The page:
Just because we feel like it, and just because we can; it’s Tornado Time. Want loud? Want fast? Want beastly? Want a true Cold War working machine? The Panavia Tornado had and continues to have it all. Its numbers crowded European skies in the eighties and nineties, but those numbers now start to decrease slowly but steady. We take the time to look at its noisy and low-flying career.
The Tornado first flew on 14 August 1974 from Manching airfield in Germany. A total of 992 aircraft were eventually built and a good number of those will continue to fly for years to come. But the highlight of its career is behind it.
As reported this week, the F-35A Lightning II has taken the final hurdle in the Netherlands. That leaves a few companies with empty hands, although it has to be said that Saab, Dassault and Eurofighter GmbH did just about everything they could. It’s however no major surprise that the F-35A will after all replace the Dutch F-16 in a few years time. Saab, Dassault, and Eurofighter GmbH were essentially the losers from the word ‘go’, as the Dutch MoD basically had only thing in mind. Here goes a tribute to losers!
In 2001, Rafale, Gripen and Eurofighter went head to head at the Leeuwarden airshow in the Netherlands. The JSF – as the F-35 was known as back then – was nowhere to been seen, since the prototype X-35 only flew first in October 2000.
In the years that followed, all three competitors started appearing in European skies more and more, while the F-35 only really started testing in late 2006.
As production mounted, Saab, Dassault and Eurofighter started looking for export customers for their hardware in the hope that sells would really take off. All types saw action in the 2011 Libya war. Meanwhile, testing of the F-35 continues in the US. Some time between August 2016 and December 2016, the first USAF F-35 squadron will reach Initial Operational Capability.
Show off In recent years, Gripens, Rafales and Eurofighters were steady performers at airshows worldwide. It is unclear when the first F-35 will be seen outside the United States.
The final loser There is however one more loser in the well over a decade long debate about a Dutch F-16 replacement. It’s the F-35A Lightning II that in some years time will touch down on Dutch soil, but will have to do its very best to win the hearts and trust of Dutch taxpayers. Plus, we at AIRheads↑FLY simply think its not the sexiest thing in the sky. Go Rafale!
,,Can’t be!” one of the authors of AIRheads↑FLY thought after seeing F-4F Phantoms touchdown for the last time at Wittmundhafen airbase in northern Germany. It should be Phantoms Phorever. So let’s throw a little afterparty, right here and now.
Starting off with some chilling, easy Phantom vibes, here are some Germans doing what they do best: looking phabolous.
Hellenic Air Force
Turning up the heat with a taste of Southern Europe. The Greeks modified their Phantoms to F-4E AUP standard, including the AN/APG-65GY radar suited for AIM-120 AMRAAM missiles. Advanced radar warning receivers were added, and the Greeks also took the opportunity to integrate the Rafael Litening II pod and AGM-142 Popeye missile. Plus their Phantoms can use state-of-the-art JDAM ammunition. The modified Phantoms are recognized by the four IFF transponders on the nose. But we actually don’t really care about all that … as long as the results look this good.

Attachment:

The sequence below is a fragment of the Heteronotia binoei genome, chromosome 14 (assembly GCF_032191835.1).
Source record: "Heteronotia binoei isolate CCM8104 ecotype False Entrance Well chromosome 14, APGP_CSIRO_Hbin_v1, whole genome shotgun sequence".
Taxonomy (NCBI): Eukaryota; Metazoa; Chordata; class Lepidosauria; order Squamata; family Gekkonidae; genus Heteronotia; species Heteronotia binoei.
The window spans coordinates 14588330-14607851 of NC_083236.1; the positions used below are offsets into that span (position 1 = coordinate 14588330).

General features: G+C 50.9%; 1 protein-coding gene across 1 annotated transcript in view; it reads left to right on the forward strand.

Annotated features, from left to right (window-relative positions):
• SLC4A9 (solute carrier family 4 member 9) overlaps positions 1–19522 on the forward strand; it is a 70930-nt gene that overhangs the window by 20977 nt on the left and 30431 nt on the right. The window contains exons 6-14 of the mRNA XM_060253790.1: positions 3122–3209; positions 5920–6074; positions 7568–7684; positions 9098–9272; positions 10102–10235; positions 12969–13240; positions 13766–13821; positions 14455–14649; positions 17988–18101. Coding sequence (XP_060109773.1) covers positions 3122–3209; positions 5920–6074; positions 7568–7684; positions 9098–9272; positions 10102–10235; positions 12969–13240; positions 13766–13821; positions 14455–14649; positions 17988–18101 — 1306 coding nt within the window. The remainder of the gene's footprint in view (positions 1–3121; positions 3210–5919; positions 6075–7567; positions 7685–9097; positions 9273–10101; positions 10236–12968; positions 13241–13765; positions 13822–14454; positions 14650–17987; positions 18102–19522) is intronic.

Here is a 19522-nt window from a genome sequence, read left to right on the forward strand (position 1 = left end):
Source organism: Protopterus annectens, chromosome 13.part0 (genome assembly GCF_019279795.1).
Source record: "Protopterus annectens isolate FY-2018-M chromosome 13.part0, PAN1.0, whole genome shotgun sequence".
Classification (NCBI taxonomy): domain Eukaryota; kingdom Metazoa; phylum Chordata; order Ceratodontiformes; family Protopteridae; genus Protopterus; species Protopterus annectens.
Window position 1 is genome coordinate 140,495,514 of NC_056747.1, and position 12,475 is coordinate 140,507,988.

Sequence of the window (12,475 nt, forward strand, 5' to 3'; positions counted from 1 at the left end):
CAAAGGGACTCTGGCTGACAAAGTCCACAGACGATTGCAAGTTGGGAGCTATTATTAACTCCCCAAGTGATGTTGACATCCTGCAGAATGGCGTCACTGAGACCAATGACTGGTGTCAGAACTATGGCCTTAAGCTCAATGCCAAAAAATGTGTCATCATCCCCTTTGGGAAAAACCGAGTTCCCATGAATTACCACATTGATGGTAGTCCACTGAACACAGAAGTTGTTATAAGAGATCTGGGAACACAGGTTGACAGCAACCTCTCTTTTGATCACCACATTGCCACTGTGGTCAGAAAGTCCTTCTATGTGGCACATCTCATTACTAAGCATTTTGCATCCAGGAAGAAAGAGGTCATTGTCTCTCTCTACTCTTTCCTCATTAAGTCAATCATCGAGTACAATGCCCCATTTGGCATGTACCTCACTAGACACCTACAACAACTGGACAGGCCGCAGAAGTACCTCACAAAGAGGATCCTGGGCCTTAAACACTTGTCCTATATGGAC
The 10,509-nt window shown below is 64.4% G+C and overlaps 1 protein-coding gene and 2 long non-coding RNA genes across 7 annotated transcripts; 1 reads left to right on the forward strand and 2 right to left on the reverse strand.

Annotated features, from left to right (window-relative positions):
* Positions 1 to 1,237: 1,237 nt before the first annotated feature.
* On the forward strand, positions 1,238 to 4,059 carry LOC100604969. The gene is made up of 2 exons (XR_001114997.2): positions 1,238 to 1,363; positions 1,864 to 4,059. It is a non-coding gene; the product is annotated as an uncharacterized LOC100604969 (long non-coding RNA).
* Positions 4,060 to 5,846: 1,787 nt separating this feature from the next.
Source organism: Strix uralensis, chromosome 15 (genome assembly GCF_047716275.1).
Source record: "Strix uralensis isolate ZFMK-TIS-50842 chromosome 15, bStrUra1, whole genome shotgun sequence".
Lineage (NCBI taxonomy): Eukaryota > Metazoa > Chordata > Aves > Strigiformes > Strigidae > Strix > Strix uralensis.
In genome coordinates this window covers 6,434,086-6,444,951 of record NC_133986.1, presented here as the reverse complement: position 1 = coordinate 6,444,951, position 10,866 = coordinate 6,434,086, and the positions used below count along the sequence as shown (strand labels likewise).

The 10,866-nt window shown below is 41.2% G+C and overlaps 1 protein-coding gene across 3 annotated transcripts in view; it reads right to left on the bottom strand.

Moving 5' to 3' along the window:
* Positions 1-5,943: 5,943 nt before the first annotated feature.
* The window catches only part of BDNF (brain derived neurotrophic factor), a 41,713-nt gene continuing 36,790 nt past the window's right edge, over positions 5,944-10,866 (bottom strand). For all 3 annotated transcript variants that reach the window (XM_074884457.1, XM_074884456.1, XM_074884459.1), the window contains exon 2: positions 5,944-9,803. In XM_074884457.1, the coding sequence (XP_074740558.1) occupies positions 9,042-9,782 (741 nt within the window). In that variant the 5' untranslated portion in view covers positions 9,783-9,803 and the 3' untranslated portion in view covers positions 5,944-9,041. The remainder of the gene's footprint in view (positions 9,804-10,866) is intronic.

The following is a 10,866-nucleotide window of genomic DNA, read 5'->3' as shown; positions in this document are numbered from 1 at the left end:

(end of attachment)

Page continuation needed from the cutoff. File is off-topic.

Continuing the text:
Turkish Air Force
Slightly further south Turkey still uses Phantoms everyday. In 2011 the Türk Hava Kuvvetleri showed a modified RF-4E during the Izmir airshow, celebrating a 100 years of military aviation in Turkey. That’s two tasty Phantoms!
South Korean Air Force
Okay, getting into serious Phantom territory now, with rarer-than-rare South Korean rhinos. The Koreans used the ancient F-4D up till a few years ago. Crazy stuff.
The South Korean RF-4Cs are nearing the end of their lives, but they still haul some serious equipment around. Feel free to guess what the center-line pod on this Phantom is … because we just don’t know.
The F-4E is still in use in South Korea. No problem, keep it going! Phantoms Phorever!
As we are still digging through our archives, we found Japanese, Spanish and US Phantoms caught a long time ago. They are screaming to be seen again. So, we’ll be back soon with more of the mighty Phantom.
June 2013 will be noticed in the world’s aviation records as the goodbye to the legendary McDonnell Douglas F-4 Phantom II fighter from West-European skies as the German Air Force said farewell to the type after 40 years of operations. But not before Fighter Wing 71 (Jagdgeschwader 71) threw a little party at its homebase Wittmundhafen in the north of the country. Special paint jobs had turned the last of the Luftwaffe F-4s in tasty eye-candy, as witnessed by tens of thousands of enthousiasts, including AIRheads editors.
In 2011 Cambrai hosted the 50th NATO Tigermeet. Because of this anniversary and the fact that this French airbase was due to close the Tigermeet provided a last opportunity to visit Cambrai while still at operational status.